WASHINGTON — President Donald Trump said he is considering pardoning U.S. military members accused or convicted of war crimes despite warnings from former officials and Democrats that doing so would undercut military law and imperil troops overseas.

Trump told reporters on Friday in Washington, when asked if he's considering war crimes pardons, that he's monitoring several cases, and may wait until after legal proceedings to make a decision.

"We're looking at a lot of different pardons for a lot of different people," Trump said before he left for Japan. "Some of these soldiers are people that have fought hard and long."

He added: "We teach them how to be great fighters, and then when they fight, sometimes they get really treated very unfairly, so we're going to take a look at it."

Trump didn't identify specific cases. Conservative lawmakers and commentators have championed some military members, including Special Warfare Operator Chief Edward Gallagher, as potential pardon recipients. Gallagher, a Navy SEAL, is awaiting military trial over multiple war crimes charges, including that he killed a teenage combatant for Islamic State in 2017.

The potential pardons were reported earlier by the New York Times.

Martin Dempsey, former chairman of the Joint Chiefs of Staff under President Barack Obama, warned in a May 21 tweet: "Absent evidence of innocence or injustice the wholesale pardon of US service members accused of war crimes signals our troops and allies that we don't take the Law of Armed Conflict seriously. Bad message. Bad precedent. Abdication of moral responsibility. Risk to us. #Leadership"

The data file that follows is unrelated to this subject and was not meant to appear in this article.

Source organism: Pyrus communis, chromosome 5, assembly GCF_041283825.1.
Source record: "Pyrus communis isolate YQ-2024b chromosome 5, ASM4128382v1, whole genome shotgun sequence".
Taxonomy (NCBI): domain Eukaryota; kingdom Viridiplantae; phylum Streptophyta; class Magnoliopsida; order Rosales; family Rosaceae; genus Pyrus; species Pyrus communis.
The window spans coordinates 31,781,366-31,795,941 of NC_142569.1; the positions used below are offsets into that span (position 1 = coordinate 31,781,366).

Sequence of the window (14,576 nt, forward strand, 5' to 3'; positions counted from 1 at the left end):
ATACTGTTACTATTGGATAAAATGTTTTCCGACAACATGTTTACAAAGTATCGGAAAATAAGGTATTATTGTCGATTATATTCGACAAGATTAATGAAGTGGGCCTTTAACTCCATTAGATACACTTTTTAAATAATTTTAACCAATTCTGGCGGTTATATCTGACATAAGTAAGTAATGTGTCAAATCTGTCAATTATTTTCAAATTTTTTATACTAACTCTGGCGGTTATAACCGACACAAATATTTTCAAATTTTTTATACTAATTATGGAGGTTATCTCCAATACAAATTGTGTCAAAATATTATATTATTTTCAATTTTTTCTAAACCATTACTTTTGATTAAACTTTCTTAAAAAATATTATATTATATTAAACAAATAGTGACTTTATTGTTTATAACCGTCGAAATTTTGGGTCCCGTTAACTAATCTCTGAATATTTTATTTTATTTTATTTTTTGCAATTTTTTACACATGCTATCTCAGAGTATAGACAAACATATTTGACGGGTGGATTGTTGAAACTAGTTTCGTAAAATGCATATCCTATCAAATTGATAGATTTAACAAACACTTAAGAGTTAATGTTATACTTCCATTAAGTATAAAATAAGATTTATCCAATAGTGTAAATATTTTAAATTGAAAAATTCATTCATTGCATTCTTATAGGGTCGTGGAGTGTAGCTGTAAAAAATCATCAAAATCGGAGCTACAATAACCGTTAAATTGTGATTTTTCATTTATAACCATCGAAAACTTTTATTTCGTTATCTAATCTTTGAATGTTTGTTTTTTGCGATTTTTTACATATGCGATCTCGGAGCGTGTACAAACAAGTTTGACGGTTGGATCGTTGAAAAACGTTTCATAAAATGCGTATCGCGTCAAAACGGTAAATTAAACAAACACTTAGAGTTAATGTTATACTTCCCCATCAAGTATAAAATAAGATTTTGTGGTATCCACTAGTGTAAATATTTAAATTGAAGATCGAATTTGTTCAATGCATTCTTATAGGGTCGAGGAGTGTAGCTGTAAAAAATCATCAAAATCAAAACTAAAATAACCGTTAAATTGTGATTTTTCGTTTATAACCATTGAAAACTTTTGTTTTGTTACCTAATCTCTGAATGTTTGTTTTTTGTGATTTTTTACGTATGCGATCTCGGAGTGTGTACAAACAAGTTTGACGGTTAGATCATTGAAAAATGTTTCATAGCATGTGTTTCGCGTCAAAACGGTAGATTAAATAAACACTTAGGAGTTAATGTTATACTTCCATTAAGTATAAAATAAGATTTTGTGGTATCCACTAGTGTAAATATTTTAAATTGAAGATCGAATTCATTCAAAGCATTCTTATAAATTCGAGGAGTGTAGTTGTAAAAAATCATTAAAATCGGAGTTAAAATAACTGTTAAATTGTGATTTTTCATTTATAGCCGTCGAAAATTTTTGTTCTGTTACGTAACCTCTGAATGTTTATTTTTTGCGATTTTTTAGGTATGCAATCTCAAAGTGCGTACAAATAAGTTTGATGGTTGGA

Sen. Dianne Feinstein, a California Democrat, called Trump's consideration of pardons "very troubling."

"If he follows through, President Trump would undermine American treaty obligations and our military justice system, damage relations with foreign partners and give our enemies one more propaganda tool," Feinstein said in a statement.

While speaking Friday, Trump acknowledged the issue is "a little bit controversial" and said he had not made any decision on "two or three" cases being examined right now. "It's very possible that I'll let the trials go on and I'll make my decision after the trial," Trump said.

On May 6, Trump pardoned former Army 1st Lt. Michael Behenna, who had been sentenced by a military court to 25 years in prison for unpremeditated murder in a combat zone. Trump cited concern about how the court weighed Behenna's claim of self-defense. That pardon was criticized for undermining military justice systems.

"This pardon is a presidential endorsement of a murder that violated the military's own code of justice," Hina Shamsi, director of the ACLU's National Security Project, said in a written statement about the Behenna pardon. "Trump, as Commander-in-Chief, and top military leaders should prevent war crimes, not endorse or excuse them."

There are ties between Trump and the legal team for Gallagher, the Navy SEAL. Tim Parlatore, a lawyer for Gallagher, said former Attorney General Michael Mukasey, who has represented Trump, is also representing Gallagher.

Mukasey left Greenberg Traurig in January to launch his own law firm, Mukasey Frenchman & Sklaroff. That firm began representing Trump as early as February, court filings show. Mukasey joined Trump's team to battle a New York state lawsuit targeting the Donald J. Trump Foundation, and since then has represented the president and his namesake company in litigation involving efforts to pry open his tax, banking and financial records.